The Special Ed Advocate Newsletter
September 9, 2004

Issue -
ISSN: 1538-3202

In this Issue

1. Is Your Child Making Progress? How Do You Know?

2. What is Your Bell Curve IQ?

3. 9 Myths about Testing

4. Why Parents Should Get an Evaluation by an Independent Evaluator

5. Stephen Jeffers v. School Board - Coming Soon!

6. Wrightslaw Programs in IN, CT, VA, OK

7. How to Find Out if Your Child's Teacher is Highly Qualified

NCLB Seminars

8. Need CEUs? Online Course about Bullying & School Aggression

9. Subscription & Contact Info 

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At Wrightslaw, our goals are to help you gain the information and skills you need navigate the confusing world of special education.

Highlights: How to know if your child is making progress; what is your bell curve IQ; 9 myths about testing; why parents should get an evaluation by an independent evaluator; Stephen Jeffers v. School Board - coming soon; Wrightslaw programs in IN, CT, VA, OK; how to find out if your child's teacher is highly qualified; online course about bullying & school aggression.

Wrightslaw is ranked #1 in education law, special education law, and special education advocacy. (2003 Alexa rankings)

1. Is Your Child Making Progress? How Do You Know?

You need to know your child's present levels of functioning in academic areas. Where is your child functioning in reading? Spelling? Written language? Math? What do standard scores, percentile ranks, subtest scores, and age and grade equivalents mean?

You need to learn about tests and measurements so you can track your child's progress or lack of progress. If you do not learn tests and measurements, you will not be an equal participant in planning your child's special education.

Read Tests and Measurements for the Parent, Educator, Advocate & Attorney. To learn how to apply these principles to your child's test scores, do the homework assignments in Chapters 10 and 11 of From Emotions to Advocacy. (on sale, $10 off)

2. What is Your Bell Curve IQ?

In What is Your Bell Curve IQ?, we give you a quiz and a plan to help you master this information - and have some fun.

3. 9 Myths About Testing

How many of these statements are true?

* Testing interferes with teaching and learning.
* Testing promotes "teaching to the test."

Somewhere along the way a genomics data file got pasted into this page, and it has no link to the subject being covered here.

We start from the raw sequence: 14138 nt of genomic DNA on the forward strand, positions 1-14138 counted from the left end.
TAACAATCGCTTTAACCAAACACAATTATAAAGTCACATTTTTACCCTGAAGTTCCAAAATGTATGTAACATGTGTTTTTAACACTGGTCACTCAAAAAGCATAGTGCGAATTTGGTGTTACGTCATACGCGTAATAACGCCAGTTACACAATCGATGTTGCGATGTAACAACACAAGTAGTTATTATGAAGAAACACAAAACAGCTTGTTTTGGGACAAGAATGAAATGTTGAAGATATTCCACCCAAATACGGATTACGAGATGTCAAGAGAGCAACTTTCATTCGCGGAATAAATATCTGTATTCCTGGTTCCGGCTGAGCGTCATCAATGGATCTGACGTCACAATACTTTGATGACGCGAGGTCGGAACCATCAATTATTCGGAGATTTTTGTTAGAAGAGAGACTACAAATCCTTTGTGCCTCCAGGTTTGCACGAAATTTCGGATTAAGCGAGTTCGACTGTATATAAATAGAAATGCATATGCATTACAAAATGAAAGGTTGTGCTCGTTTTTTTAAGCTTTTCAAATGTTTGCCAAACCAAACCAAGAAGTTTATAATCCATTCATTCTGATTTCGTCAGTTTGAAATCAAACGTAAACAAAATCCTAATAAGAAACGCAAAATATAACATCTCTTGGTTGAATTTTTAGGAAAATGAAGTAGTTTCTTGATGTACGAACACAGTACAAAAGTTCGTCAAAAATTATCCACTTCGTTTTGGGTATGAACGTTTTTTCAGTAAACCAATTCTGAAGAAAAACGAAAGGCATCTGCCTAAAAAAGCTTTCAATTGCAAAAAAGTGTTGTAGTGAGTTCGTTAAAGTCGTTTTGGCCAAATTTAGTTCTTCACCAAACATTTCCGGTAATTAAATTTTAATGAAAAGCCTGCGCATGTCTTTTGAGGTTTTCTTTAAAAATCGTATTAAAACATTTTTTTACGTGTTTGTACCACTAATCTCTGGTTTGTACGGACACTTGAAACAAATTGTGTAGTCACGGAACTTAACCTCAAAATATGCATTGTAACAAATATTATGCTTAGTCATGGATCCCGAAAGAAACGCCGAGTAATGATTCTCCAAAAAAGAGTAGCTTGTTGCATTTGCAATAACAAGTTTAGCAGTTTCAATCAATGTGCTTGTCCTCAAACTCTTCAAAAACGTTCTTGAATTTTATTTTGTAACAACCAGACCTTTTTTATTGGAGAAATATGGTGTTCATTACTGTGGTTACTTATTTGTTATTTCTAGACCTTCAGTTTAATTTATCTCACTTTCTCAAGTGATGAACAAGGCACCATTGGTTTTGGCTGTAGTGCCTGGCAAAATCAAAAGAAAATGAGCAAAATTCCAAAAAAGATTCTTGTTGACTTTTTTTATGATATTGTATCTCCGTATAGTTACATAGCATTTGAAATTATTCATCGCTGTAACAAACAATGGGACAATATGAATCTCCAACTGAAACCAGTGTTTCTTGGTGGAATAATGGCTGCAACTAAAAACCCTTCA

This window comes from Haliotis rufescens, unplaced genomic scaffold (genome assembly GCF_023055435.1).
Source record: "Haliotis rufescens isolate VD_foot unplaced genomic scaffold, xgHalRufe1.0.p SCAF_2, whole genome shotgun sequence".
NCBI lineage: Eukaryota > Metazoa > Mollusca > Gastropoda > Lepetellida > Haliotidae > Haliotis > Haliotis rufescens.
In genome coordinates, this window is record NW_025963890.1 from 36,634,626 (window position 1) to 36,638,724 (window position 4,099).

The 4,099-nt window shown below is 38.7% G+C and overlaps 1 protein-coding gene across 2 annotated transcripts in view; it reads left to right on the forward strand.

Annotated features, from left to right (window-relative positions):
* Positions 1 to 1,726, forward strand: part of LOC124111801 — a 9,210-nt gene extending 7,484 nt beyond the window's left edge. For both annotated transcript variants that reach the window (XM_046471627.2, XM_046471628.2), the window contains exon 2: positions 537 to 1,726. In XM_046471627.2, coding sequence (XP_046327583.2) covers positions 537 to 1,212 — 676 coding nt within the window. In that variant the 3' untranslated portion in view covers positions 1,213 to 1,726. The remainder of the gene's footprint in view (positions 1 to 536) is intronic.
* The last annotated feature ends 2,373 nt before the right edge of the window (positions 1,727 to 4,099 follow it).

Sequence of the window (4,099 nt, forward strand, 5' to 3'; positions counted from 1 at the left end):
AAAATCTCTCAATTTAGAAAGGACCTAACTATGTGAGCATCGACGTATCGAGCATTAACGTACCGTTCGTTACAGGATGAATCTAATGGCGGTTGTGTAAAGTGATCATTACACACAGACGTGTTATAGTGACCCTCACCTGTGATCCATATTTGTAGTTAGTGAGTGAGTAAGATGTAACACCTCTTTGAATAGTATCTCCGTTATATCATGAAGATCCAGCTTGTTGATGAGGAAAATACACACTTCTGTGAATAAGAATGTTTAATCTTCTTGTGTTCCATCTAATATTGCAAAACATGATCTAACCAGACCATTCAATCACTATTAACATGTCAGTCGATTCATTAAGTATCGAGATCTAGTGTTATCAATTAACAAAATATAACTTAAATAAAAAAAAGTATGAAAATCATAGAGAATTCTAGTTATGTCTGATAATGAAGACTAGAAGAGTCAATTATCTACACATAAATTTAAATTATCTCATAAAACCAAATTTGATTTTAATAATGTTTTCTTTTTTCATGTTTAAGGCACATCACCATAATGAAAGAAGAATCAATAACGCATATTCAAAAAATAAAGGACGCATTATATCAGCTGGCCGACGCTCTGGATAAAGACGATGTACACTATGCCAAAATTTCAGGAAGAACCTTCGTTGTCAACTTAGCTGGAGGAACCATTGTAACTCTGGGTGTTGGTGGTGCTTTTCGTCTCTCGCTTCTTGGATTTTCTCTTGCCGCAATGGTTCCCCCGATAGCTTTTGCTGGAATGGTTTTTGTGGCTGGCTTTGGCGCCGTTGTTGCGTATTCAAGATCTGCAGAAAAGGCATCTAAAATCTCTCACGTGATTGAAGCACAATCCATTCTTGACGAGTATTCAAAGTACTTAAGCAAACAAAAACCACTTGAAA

* Testing does not measure what a student knows.
* Testing discriminates against different styles of test-takers.
* Testing hurts the poor and people of color.
* Testing increases dropout rates
* Testing creates physical and emotional illness in children.

Parents and teachers must learn why tests are essential to measuring progress and learning. Read 9 Myths about Testing - and the Realities!

Learn more about tests, evaluations, assessments, and high-stakes tests

4. Why Parents Should Get a Comprehensive Evaluation by an Independent Evaluator

In a recent newsletter, we offered parents this advice: "Get a comprehensive evaluation of your child by an independent evaluator in the private sector - this evaluation will give you a roadmap for the future. Choose an evaluator who is independent of the school district and who is willing to work with the school staff."

Some school psychologists were so angry by our advice that they unsubscribed from the newsletter! But other school psychologists said: "I'm glad you stood by your advice. I would not object to a parent getting an evaluation because . . ."

To learn why we gave this advice - and stand by it - read Why Parents Should Get a Comprehensive Evaluation by an Independent Evaluator.

Read a warning from a psychologist about the dangers of blind trust.

5. Stephen Jeffers v. School Board - DVD Release Date - Coming Soon!

Watch your email box for a special offer on Surviving Due Process: When Parents and the School Board Disagree.

6. Wrightslaw Special Ed Legal Advocacy Programs in IN, CT, VA, OK